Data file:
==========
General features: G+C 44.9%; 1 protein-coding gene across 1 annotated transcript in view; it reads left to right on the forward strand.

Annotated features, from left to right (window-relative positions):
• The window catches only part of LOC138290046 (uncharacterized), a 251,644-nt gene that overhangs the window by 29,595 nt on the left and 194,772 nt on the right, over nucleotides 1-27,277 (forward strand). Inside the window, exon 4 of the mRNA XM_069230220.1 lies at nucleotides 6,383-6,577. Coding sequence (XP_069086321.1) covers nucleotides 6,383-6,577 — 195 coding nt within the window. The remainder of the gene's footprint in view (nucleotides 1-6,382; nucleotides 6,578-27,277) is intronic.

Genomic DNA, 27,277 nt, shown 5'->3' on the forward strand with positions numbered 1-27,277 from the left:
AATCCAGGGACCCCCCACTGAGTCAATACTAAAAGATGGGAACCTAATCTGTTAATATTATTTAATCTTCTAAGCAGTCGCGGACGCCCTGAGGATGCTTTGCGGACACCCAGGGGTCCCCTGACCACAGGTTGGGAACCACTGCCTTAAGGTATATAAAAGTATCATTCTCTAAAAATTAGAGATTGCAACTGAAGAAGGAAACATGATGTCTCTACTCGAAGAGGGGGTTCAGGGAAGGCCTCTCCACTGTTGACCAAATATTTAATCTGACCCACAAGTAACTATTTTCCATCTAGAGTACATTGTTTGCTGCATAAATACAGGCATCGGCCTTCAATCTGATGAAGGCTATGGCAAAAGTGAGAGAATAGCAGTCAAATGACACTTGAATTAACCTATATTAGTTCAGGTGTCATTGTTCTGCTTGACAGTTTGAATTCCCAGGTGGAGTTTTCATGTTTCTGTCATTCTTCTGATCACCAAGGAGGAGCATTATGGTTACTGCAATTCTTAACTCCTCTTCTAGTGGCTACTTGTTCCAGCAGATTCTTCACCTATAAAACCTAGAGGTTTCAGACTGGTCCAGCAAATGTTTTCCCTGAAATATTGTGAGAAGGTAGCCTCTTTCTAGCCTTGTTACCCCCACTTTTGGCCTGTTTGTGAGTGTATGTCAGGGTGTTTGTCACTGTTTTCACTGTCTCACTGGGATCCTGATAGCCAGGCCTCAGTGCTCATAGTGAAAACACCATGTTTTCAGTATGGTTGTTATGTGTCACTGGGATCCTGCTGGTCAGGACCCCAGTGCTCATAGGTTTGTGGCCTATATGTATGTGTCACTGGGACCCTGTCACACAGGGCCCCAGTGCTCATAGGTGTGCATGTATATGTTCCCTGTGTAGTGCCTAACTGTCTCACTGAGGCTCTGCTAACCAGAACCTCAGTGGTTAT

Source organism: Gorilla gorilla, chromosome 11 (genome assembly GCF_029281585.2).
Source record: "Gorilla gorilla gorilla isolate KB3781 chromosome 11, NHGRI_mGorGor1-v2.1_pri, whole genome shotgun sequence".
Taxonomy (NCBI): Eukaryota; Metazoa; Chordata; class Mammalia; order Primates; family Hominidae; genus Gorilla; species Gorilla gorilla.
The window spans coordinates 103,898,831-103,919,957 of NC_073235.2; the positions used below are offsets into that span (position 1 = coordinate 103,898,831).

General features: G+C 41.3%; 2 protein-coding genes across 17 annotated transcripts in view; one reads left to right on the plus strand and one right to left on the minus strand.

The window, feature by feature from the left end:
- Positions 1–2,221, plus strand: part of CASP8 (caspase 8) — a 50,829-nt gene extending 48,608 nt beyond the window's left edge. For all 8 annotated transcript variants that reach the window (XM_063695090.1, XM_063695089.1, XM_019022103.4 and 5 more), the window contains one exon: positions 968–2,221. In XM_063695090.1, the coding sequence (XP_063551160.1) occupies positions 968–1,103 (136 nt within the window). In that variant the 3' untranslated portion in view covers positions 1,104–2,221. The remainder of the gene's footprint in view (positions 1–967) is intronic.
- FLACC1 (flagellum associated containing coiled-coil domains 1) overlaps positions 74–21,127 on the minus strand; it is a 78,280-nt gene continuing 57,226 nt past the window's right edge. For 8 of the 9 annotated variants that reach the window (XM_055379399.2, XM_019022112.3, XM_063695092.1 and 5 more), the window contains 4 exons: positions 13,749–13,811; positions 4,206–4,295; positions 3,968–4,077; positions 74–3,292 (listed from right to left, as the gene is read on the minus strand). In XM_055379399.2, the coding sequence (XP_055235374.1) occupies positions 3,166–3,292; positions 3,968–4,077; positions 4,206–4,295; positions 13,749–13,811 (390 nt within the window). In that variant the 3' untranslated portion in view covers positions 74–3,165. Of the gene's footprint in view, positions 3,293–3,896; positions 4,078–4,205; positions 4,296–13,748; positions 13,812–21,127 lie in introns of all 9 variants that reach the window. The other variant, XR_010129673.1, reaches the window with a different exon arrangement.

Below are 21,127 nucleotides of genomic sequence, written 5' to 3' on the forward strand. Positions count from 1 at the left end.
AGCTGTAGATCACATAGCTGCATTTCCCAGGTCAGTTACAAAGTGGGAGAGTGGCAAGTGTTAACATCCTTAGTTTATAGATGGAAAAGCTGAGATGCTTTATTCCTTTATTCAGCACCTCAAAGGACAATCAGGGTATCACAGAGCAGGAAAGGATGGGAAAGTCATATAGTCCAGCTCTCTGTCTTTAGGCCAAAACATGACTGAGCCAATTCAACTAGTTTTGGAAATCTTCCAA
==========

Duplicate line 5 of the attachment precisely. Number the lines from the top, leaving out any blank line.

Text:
AATCCAGGGACCCCCCACTGAGTCAATACTAAAAGATGGGAACCTAATCTGTTAATATTATTTAATCTTCTAAGCAGTCGCGGACGCCCTGAGGATGCTTTGCGGACACCCAGGGGTCCCCTGACCACAGGTTGGGAACCACTGCCTTAAGGTATATAAAAGTATCATTCTCTAAAAATTAGAGATTGCAACTGAAGAAGGAAACATGATGTCTCTACTCGAAGAGGGGGTTCAGGGAAGGCCTCTCCACTGTTGACCAAATATTTAATCTGACCCACAAGTAACTATTTTCCATCTAGAGTACATTGTTTGCTGCATAAATACAGGCATCGGCCTTCAATCTGATGAAGGCTATGGCAAAAGTGAGAGAATAGCAGTCAAATGACACTTGAATTAACCTATATTAGTTCAGGTGTCATTGTTCTGCTTGACAGTTTGAATTCCCAGGTGGAGTTTTCATGTTTCTGTCATTCTTCTGATCACCAAGGAGGAGCATTATGGTTACTGCAATTCTTAACTCCTCTTCTAGTGGCTACTTGTTCCAGCAGATTCTTCACCTATAAAACCTAGAGGTTTCAGACTGGTCCAGCAAATGTTTTCCCTGAAATATTGTGAGAAGGTAGCCTCTTTCTAGCCTTGTTACCCCCACTTTTGGCCTGTTTGTGAGTGTATGTCAGGGTGTTTGTCACTGTTTTCACTGTCTCACTGGGATCCTGATAGCCAGGCCTCAGTGCTCATAGTGAAAACACCATGTTTTCAGTATGGTTGTTATGTGTCACTGGGATCCTGCTGGTCAGGACCCCAGTGCTCATAGGTTTGTGGCCTATATGTATGTGTCACTGGGACCCTGTCACACAGGGCCCCAGTGCTCATAGGTGTGCATGTATATGTTCCCTGTGTAGTGCCTAACTGTCTCACTGAGGCTCTGCTAACCAGAACCTCAGTGGTTAT